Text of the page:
My hope for you is that "third time is the charm" (or something like that, LOL) saying, regarding your marriage. Marriage sure is hard and us humans are so broken,
each in our own way.

   Thirty three years later I am actually rather shocked that my husband and I are still together, and on most days, still have love and good feelings for the other.
To imagine making a choice as such a tender age, choosing a life mate, and then each doing such natural maturing in so many ways, it's good when it can somehow keep working. My husband and I come from parents with long solid marriages (my parents were married 54 years before Dad died and my husband's parents are still going strong at 60 years married) and my daughter, who is getting married next year, also has that legacy since her future in laws have been married since they graduated high school together. Maybe it means nothing at all, but it is somehow encouraging to me. 
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chataround

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Re: Book Club Discussion - "The Weird Sisters" by Eleanor Brown
« Reply #54 on: March 23, 2013, 06:12:28 AM »
2. The narration is omniscient first person plural (“we” rather than “I”). Why do you think the author chose to write the novel in this way? Did you like it?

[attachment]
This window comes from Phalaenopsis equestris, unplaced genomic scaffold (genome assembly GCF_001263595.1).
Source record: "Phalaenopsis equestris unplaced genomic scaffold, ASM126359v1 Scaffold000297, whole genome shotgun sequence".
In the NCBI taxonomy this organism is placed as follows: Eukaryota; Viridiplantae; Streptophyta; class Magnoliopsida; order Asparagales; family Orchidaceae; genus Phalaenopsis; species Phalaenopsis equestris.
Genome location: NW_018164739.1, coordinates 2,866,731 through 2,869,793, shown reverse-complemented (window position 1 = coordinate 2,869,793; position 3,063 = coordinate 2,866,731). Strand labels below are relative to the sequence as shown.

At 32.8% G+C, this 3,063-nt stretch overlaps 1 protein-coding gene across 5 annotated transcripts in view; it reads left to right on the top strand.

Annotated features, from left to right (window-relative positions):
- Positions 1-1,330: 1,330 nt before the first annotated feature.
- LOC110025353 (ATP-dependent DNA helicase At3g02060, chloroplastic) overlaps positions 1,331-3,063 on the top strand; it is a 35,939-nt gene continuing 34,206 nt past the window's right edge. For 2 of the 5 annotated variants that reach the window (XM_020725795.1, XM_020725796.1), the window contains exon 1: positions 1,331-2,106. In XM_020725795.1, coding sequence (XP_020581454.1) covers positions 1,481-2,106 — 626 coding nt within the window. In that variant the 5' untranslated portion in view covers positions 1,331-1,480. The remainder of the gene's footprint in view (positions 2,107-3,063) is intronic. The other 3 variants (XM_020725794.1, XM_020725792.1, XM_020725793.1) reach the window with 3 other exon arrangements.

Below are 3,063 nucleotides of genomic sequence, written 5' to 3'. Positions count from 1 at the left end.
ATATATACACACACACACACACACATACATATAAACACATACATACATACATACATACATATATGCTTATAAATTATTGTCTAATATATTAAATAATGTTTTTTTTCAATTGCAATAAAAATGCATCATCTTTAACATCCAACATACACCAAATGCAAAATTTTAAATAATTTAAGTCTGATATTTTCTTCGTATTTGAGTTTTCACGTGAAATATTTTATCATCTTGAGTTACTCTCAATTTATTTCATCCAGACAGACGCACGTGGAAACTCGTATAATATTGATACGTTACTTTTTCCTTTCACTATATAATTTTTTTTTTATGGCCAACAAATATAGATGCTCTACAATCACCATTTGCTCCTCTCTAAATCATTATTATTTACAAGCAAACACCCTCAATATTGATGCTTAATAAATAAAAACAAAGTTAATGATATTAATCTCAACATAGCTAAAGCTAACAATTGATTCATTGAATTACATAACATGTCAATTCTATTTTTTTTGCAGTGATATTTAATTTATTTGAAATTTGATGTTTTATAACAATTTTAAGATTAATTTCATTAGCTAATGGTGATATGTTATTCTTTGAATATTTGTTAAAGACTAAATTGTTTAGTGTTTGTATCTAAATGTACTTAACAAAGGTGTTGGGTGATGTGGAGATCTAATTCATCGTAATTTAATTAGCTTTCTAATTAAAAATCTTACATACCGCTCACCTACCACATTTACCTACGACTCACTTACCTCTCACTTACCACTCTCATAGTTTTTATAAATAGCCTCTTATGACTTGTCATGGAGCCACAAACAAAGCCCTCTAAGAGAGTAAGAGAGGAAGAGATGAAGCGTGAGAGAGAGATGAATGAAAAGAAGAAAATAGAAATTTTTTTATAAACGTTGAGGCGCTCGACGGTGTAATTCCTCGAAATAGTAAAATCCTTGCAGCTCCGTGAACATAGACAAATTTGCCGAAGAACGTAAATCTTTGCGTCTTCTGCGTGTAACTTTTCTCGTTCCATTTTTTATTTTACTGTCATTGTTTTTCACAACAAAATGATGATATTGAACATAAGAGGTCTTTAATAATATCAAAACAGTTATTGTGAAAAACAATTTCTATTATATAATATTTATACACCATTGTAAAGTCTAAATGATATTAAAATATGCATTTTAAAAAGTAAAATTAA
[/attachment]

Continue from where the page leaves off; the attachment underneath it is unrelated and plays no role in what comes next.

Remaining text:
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makinalist

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Re: Book Club Discussion - "The Weird Sisters" by Eleanor Brown
« Reply #55 on: March 23, 2013, 02:31:45 PM »
Isn't it wonderful that books help us see things in our own lives that we might otherwise miss? 

I loved the unusual narrative voice and quickly adjusted to it.  (I don't think everyone did, however.)  For a book about sisters, it was the perfect tool to express experiences that all three shared.  It was economical, actually, to describe how the sisters interacted with their parents. 

It also worked for two sisters to talk about the other one, in all possible variations.  Being omniscient, of course, meant that their thoughts and feelings could be included.  The author's use of the narration as a tool to further her plot was charming to me.

I don't think I would have liked it nearly as well if she had not been writing about siblings.
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makinalist

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Re: Book Club Discussion - "The Weird Sisters" by Eleanor Brown
« Reply #56 on: March 25, 2013, 01:04:45 AM »
I am so happy to see that you all enjoyed the book, since I was worried about choosing it.